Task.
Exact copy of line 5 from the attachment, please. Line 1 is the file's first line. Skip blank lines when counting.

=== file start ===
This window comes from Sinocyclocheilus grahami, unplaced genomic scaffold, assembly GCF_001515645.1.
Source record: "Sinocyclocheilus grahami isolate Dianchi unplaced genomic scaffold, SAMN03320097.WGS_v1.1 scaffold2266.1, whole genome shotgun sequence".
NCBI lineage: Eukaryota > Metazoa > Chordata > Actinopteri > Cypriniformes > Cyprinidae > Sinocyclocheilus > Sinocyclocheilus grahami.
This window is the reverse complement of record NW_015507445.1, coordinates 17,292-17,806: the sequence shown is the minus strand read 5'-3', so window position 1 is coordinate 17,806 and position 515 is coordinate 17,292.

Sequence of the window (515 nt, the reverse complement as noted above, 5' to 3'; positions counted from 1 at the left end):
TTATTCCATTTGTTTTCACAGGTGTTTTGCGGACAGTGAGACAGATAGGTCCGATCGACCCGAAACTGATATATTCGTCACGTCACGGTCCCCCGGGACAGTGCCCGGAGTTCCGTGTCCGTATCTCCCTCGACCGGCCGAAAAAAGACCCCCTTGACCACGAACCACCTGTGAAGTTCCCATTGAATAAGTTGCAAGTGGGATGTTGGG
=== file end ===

Sequence of the window (515 nt, the reverse complement as noted above, 5' to 3'; positions counted from 1 at the left end):